During his research, Summers came across a pamphlet translated from German dating back to 1590 and included the story in his book “The Werewolf in Lore and Legend”. In Bedburg, near Cologne, Germany, a series of terrible crimes were committed between 1564 and 1589: aside from various cattle being slaughtered, thirteen children and two pregnant women were also killed. In October 1589, as the creature was about to commit another crime, a group of men arrived and managed to wound the wolf, amputating its left hand. Despite this, the creature escaped, but when they caught up with it at its hideout, they found a man: Peter, who was missing his left hand, hence the nickname Stubbe or Stumpp, which means “stump.”

Under torture, the man confessed that he worshiped the devil and could transform into a wolf to devour his victims, including his son. He also admitted to committing incest with his daughter. His sentence was carried out on October 31, 1589, and he was subjected to the gruesome torture of the wheel.

However, it’s worth noting a small detail. Peter Stubbe was reportedly a Protestant, and in that region, during the struggle between Catholics and Protestants, Catholicism had ultimately prevailed. This historical context may be significant when evaluating the case.

Di Lucas Mayer –, Pubblico dominio,

Do Werewolves Exist?

Hoping to have both terrified and entertained you with these stories, it’s time to draw more rational conclusions. As you can see, the blame for these acts of brutality was often attributed to males, who, unable to be accused of witchcraft, were considered werewolves.

Werewolf by night lycanthropes
Di Lucas Cranach il Vecchio – Gotha, Herzogliches Museum (Landesmuseum), Pubblico dominio,

Just as with witches, the reported cases of lycanthropy and the subsequent trials and executions were often due to collective hysteria and the need to find a scapegoat, in this case, for the deaths of young people and women. Blaming a man, who could be easily eliminated through mob justice, rather than a wolf so hungry that it would attack humans, was certainly simpler and helped to quell fear. The tragic deaths of children probably did occur, but because they were often the most vulnerable, it’s easy to speculate that an animal (or a pack) by nature inclined to target weaker individuals was responsible. Notably, these incidents often occurred in winter when game was scarce and hunting became difficult even for wolves. For example, the famous “Beast of Gevaudan” that caused many deaths in central-southern France between 1764 and 1767 was likely, based on descriptions, not a wolf but possibly a hyena or a young lion.

However, it’s not coincidental that the belief in werewolves emerged mainly in northern countries and not in Mediterranean regions with a Greco-Roman tradition where wolves were not only fewer in number but also considered more sacredly positive (consider, for instance, that Apollo, the god of Light and the Arts, takes the appearance of a wolf, or the myth of Romulus and Remus being raised by a she-wolf. However, let’s not forget the myth of Lycaon). Moreover, it’s fair to say that rationality was more deeply rooted in those regions even during the darker centuries (though cases of lycanthropy did occur there too, of course).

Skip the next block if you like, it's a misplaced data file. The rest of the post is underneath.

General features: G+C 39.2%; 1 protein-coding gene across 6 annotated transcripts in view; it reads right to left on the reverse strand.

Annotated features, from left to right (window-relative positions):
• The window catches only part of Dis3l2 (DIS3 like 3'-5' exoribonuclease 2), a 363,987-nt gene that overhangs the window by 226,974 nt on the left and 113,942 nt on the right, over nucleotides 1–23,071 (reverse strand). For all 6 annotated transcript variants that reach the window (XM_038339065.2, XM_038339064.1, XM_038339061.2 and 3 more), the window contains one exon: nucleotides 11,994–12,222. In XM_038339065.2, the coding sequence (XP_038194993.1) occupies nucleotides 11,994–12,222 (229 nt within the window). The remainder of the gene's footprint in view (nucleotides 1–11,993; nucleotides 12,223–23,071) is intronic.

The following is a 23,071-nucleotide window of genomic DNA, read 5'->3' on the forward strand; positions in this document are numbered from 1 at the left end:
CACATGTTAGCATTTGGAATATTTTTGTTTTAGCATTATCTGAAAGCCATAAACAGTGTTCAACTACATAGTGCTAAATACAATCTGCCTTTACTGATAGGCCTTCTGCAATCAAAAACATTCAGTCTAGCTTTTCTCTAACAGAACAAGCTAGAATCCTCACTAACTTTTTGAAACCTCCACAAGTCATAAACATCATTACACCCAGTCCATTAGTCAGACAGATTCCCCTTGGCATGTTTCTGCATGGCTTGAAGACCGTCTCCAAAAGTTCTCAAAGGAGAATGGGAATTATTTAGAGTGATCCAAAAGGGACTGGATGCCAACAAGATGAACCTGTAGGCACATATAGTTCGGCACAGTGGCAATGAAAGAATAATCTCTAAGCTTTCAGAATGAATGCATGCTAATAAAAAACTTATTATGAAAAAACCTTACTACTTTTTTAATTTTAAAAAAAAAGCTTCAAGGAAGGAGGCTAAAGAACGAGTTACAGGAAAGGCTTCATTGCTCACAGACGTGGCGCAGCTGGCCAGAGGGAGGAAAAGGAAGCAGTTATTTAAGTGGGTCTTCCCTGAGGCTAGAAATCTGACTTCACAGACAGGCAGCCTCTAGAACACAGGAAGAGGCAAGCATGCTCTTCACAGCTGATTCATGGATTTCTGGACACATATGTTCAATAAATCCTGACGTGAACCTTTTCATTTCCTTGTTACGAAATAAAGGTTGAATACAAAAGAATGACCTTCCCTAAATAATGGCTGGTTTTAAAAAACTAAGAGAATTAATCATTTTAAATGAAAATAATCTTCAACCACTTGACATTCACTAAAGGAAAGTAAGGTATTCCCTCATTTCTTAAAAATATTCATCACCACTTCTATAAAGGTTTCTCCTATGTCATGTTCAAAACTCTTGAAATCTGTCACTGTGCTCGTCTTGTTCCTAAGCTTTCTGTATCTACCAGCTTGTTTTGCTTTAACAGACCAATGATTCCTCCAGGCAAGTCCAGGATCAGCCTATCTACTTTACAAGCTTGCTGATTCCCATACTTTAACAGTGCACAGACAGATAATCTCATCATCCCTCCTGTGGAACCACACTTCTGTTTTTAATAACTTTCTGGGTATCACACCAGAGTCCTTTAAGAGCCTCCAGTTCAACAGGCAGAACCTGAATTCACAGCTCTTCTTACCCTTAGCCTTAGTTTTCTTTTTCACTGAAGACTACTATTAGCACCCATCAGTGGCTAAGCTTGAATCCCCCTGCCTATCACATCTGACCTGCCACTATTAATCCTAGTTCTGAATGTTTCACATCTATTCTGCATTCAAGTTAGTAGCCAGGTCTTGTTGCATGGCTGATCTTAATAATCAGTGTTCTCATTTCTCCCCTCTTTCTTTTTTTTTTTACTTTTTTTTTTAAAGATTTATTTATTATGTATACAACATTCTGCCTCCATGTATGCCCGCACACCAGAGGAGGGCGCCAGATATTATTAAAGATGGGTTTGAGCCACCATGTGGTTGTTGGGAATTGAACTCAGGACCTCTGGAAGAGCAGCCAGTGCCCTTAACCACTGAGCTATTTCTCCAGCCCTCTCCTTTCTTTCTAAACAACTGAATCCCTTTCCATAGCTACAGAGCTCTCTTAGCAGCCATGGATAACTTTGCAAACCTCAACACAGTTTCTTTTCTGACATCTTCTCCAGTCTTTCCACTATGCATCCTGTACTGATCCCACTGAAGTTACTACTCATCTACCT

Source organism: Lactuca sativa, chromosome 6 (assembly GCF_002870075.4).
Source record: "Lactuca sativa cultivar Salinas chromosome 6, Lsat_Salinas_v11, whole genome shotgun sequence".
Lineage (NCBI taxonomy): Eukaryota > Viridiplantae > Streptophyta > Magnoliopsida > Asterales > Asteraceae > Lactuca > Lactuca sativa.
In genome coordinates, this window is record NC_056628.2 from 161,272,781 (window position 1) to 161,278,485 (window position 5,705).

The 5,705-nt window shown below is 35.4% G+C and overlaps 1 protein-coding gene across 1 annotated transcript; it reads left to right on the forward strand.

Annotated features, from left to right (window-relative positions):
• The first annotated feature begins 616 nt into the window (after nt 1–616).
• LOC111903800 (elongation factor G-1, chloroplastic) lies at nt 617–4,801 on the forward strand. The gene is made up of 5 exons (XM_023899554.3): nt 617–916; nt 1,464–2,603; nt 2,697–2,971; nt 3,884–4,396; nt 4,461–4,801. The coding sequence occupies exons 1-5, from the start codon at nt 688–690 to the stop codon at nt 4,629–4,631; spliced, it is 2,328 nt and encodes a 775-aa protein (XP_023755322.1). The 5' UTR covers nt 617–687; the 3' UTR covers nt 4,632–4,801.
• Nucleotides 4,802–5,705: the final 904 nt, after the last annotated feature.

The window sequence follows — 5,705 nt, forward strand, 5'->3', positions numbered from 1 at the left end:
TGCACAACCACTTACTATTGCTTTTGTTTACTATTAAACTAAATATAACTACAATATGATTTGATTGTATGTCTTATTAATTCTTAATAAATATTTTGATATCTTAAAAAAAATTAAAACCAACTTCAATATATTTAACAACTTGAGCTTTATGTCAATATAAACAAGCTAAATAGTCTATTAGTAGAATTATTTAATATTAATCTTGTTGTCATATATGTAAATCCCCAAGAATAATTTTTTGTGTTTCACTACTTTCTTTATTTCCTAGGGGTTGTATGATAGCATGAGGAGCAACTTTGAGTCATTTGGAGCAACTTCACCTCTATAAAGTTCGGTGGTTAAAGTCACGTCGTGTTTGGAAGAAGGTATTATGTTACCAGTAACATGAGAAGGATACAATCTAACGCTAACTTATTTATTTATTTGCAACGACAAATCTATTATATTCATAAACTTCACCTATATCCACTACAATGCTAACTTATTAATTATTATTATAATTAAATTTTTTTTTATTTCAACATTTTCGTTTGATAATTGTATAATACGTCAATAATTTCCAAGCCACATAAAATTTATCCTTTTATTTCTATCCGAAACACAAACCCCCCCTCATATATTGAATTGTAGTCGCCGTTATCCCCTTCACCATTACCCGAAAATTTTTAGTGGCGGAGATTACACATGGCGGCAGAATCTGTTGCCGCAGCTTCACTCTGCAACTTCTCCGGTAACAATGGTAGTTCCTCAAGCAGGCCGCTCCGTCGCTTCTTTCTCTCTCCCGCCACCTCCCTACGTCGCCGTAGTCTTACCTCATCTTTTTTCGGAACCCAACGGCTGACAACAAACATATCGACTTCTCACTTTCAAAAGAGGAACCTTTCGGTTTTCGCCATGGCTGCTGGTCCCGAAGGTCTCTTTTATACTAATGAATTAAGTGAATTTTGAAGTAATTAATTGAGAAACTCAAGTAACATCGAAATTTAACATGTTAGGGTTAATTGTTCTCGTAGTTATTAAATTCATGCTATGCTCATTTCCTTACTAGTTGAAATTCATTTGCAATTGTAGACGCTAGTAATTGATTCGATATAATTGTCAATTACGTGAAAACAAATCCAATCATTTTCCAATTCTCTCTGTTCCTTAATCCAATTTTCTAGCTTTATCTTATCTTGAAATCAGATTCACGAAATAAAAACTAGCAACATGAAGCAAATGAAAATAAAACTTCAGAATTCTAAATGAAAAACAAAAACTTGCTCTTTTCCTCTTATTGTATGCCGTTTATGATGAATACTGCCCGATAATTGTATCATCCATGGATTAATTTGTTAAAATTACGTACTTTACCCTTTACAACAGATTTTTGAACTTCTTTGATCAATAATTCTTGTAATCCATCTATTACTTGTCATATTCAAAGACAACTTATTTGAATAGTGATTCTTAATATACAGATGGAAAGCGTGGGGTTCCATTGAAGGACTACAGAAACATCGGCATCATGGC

Another consideration is that, just as with witch trials, the accused were often individuals afflicted with mental problems, living in isolation from the community or suffering from specific physical conditions, such as hypertrichosis. Furthermore, many people confessed to being in league with the devil and transforming into wolves under torture, often saying whatever their accusers wanted to hear.

Having said that, it’s essential to remember that mental illnesses and serial killers have always existed, so in some cases, perhaps some of them did indeed commit murder.

So, do werewolves exist? Certainly not in the cases mentioned above. But in the end, to borrow a phrase from the Shadowhunters, we like to think that all legends are true.

Opinion on “Werewolf by Night”

To conclude, here are some thoughts on the Halloween special, “Werewolf by Night.”

In my opinion, this Halloween special served its purpose, which is to entertain for a while with a somewhat different style. The elements of thrill and fear are not present, but that was to be expected, after all, we are talking about Marvel.

What I didn’t like, in reality, was Jack’s transformation into a werewolf. Instead of a werewolf, he looks more like a poorly done man-monkey, and his fighting style is clichéd and repetitive, similar to that of Captain America, Black Panther, Hawkeye, and all those with hand-to-hand combat abilities. In short, I expected something more animalistic and wolf-like.

I also wasn’t too fond of the color change filter at the end of the film, transitioning from black and white to color, but these are stylistic choices. In conclusion, however, it’s a short film with no particular pretensions, suitable for watching on Halloween night.